“I am proud to say UNOPS has been able to deliver more with less,” said Faremo. “We take great pride in delivering beyond expectations of our partners.”
She provided the example of an Enterprise resource planning (ERP) system (a business process management software), which UNOPS successfully delivered on time and well within budget earlier this year, which she described as “not an easy feat by any public or even private sector standard.”
Faremo also explained how UNOPS can help facilitate larger scale projects. Some of the larger infrastructure projects needed to meet the SDGs will need new sources of financing beyond traditional Official Development Assistance – the official name for aid and concessional loans, explained Faremo.
“Sustainable and resilient infrastructure will require large-scale investments from both the public and private sectors,” she said.
While private investments are needed, particularly in order to achieve Goal 9 – Build resilient infrastructure, promote inclusive and sustainable industrialization and foster innovation – Faremo noted that this is more about directing private investments towards more sustainable projects.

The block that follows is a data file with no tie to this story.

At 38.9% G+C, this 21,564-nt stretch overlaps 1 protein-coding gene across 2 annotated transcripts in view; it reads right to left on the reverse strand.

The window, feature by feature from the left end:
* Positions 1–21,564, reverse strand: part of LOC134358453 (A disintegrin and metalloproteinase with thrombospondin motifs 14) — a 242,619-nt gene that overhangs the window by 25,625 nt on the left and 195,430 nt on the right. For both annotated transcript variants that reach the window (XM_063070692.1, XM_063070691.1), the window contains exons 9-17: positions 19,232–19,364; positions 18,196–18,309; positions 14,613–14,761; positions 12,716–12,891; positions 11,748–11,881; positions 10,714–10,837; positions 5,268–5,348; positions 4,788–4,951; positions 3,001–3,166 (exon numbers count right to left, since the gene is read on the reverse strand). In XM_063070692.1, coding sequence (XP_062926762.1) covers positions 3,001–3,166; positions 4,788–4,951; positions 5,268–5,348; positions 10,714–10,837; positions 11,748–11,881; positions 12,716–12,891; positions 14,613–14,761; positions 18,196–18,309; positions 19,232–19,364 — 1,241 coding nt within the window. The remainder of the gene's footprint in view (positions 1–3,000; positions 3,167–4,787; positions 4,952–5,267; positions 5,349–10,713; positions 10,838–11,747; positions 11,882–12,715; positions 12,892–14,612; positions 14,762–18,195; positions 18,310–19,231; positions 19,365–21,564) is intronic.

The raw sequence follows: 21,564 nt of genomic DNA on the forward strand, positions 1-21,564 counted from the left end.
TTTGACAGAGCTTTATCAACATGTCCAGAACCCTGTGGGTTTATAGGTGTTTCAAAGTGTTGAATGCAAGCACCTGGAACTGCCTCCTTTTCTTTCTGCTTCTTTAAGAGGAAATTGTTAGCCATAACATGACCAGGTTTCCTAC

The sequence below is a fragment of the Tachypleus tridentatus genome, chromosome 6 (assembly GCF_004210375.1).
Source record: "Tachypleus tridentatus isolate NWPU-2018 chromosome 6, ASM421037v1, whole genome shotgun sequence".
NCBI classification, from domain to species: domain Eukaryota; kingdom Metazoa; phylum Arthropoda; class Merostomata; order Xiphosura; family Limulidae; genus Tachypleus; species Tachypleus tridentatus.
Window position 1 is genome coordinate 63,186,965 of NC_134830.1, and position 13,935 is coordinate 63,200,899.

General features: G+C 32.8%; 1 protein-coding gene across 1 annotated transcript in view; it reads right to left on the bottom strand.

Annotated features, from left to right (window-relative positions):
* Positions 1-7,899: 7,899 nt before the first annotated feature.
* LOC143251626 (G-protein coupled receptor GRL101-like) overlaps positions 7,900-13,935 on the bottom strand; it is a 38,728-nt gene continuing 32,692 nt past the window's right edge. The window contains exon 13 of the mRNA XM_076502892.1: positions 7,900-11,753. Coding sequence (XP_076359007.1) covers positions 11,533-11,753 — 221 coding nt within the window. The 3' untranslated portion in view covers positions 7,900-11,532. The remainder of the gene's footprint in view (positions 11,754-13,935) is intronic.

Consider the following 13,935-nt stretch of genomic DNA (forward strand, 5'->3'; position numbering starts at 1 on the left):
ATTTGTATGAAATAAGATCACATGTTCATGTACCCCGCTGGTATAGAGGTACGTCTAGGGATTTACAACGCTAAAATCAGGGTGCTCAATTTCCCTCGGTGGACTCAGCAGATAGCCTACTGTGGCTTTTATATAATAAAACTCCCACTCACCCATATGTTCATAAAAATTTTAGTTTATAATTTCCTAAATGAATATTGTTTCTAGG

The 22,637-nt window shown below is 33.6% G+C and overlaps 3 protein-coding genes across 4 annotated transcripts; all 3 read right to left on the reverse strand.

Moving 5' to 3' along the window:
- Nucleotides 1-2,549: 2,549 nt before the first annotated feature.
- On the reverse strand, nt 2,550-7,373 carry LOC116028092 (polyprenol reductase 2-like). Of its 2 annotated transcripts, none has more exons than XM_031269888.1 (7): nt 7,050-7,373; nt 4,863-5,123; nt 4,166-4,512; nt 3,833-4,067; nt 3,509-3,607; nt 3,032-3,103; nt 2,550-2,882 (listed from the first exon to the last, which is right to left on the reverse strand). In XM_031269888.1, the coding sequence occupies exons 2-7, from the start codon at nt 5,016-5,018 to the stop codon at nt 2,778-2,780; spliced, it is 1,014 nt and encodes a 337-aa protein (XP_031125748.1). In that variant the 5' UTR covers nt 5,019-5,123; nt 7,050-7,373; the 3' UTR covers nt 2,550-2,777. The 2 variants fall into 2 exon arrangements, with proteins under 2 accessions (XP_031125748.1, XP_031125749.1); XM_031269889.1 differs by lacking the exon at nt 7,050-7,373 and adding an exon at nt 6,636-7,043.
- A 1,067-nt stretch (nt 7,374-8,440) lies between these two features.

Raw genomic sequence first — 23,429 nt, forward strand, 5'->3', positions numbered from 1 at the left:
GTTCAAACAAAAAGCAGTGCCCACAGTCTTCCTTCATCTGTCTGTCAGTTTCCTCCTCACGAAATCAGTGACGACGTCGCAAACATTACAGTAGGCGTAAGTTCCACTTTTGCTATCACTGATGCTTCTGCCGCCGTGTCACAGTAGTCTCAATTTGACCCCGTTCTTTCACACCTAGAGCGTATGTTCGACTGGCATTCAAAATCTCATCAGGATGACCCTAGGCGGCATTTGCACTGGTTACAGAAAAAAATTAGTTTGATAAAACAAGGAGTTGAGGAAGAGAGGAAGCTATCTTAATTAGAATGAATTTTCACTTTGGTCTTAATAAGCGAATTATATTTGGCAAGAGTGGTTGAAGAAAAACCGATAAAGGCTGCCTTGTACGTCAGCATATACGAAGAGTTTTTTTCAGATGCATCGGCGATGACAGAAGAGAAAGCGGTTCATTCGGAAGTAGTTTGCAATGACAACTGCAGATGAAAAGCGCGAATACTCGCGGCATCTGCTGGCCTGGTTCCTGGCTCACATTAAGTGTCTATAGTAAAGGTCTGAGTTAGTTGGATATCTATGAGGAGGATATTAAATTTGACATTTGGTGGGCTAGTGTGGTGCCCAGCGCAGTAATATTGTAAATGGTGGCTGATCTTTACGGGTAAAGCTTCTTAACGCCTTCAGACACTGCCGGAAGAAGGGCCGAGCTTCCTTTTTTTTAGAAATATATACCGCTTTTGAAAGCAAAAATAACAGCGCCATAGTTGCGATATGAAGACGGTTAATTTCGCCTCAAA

“We need to be smart about the use of Official Development Assistance (ODA) as a catalyst for further private investments in a sustainable future for all and make sure that any and all such engagements directly contribute to the achievement of the Sustainable Development Goals and focus on the social dimensions of any project.”
UNOPS also works closely with members of the Group of 77, which represents 133 members of the UN General Assembly.
Ambassador Peter Thomson, current President of the UN General Assembly, and former Chair of the G77 described the relationship between UNOPS and G77 as follows in 2014 when he was President of the Executive Board of UNDP,UNFPA and UNOPS:
“In my role with the G-77, I have seen how UNOPS has supported its partners in some of the most challenging environments imaginable, by delivering tangible benefits on the ground. UNOPS gets things done.”
The G77 Newswire is published with the support of the G77 Perez-Guerrero Trust Fund for South-South Cooperation (PGTF) in partnership with Inter Press Service (IPS).